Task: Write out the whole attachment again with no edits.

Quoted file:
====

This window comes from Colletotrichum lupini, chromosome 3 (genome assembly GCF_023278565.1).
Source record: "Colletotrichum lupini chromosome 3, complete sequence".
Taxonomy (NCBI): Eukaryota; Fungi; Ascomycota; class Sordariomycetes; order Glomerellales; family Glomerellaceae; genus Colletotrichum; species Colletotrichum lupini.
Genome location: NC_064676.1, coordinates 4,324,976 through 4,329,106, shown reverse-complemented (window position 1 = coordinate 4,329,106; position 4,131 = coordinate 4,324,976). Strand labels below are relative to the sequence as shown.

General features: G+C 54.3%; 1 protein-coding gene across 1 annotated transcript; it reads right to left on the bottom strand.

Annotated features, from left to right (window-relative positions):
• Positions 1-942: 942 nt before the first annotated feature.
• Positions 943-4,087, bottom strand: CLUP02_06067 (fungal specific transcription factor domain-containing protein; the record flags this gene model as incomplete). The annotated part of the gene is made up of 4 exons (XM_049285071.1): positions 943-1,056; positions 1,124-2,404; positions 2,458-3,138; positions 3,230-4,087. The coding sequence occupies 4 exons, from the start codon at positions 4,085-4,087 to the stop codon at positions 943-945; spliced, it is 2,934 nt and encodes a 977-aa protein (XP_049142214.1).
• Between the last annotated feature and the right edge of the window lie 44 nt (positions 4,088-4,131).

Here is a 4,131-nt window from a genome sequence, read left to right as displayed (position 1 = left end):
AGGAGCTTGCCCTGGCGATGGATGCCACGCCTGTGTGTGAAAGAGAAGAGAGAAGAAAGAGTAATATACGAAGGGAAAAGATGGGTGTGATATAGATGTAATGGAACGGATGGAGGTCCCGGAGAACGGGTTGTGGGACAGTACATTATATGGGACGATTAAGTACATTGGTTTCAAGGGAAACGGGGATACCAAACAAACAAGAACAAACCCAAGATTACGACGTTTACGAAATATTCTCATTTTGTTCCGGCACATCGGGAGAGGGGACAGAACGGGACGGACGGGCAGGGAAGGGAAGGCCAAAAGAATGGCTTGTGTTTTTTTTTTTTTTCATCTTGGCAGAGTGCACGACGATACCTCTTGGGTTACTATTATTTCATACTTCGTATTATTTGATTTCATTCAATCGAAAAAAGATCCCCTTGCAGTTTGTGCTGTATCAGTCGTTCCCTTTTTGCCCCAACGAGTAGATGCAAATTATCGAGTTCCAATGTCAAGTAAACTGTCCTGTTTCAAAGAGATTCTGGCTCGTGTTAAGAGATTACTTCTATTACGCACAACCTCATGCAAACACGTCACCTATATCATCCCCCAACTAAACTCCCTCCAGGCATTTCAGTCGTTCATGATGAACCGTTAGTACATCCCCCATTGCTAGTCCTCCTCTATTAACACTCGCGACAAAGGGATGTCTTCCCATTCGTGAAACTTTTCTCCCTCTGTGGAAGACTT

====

This window comes from Colletotrichum lupini, chromosome 3 (genome assembly GCF_023278565.1).
Source record: "Colletotrichum lupini chromosome 3, complete sequence".
Taxonomy (NCBI): Eukaryota; Fungi; Ascomycota; class Sordariomycetes; order Glomerellales; family Glomerellaceae; genus Colletotrichum; species Colletotrichum lupini.
Genome location: NC_064676.1, coordinates 4,324,976 through 4,329,106, shown reverse-complemented (window position 1 = coordinate 4,329,106; position 4,131 = coordinate 4,324,976). Strand labels below are relative to the sequence as shown.

General features: G+C 54.3%; 1 protein-coding gene across 1 annotated transcript; it reads right to left on the bottom strand.

Annotated features, from left to right (window-relative positions):
• Positions 1-942: 942 nt before the first annotated feature.
• Positions 943-4,087, bottom strand: CLUP02_06067 (fungal specific transcription factor domain-containing protein; the record flags this gene model as incomplete). The annotated part of the gene is made up of 4 exons (XM_049285071.1): positions 943-1,056; positions 1,124-2,404; positions 2,458-3,138; positions 3,230-4,087. The coding sequence occupies 4 exons, from the start codon at positions 4,085-4,087 to the stop codon at positions 943-945; spliced, it is 2,934 nt and encodes a 977-aa protein (XP_049142214.1).
• Between the last annotated feature and the right edge of the window lie 44 nt (positions 4,088-4,131).

Here is a 4,131-nt window from a genome sequence, read left to right as displayed (position 1 = left end):
AGGAGCTTGCCCTGGCGATGGATGCCACGCCTGTGTGTGAAAGAGAAGAGAGAAGAAAGAGTAATATACGAAGGGAAAAGATGGGTGTGATATAGATGTAATGGAACGGATGGAGGTCCCGGAGAACGGGTTGTGGGACAGTACATTATATGGGACGATTAAGTACATTGGTTTCAAGGGAAACGGGGATACCAAACAAACAAGAACAAACCCAAGATTACGACGTTTACGAAATATTCTCATTTTGTTCCGGCACATCGGGAGAGGGGACAGAACGGGACGGACGGGCAGGGAAGGGAAGGCCAAAAGAATGGCTTGTGTTTTTTTTTTTTTTCATCTTGGCAGAGTGCACGACGATACCTCTTGGGTTACTATTATTTCATACTTCGTATTATTTGATTTCATTCAATCGAAAAAAGATCCCCTTGCAGTTTGTGCTGTATCAGTCGTTCCCTTTTTGCCCCAACGAGTAGATGCAAATTATCGAGTTCCAATGTCAAGTAAACTGTCCTGTTTCAAAGAGATTCTGGCTCGTGTTAAGAGATTACTTCTATTACGCACAACCTCATGCAAACACGTCACCTATATCATCCCCCAACTAAACTCCCTCCAGGCATTTCAGTCGTTCATGATGAACCGTTAGTACATCCCCCATTGCTAGTCCTCCTCTATTAACACTCGCGACAAAGGGATGTCTTCCCATTCGTGAAACTTTTCTCCCTCTGTGGAAGACTT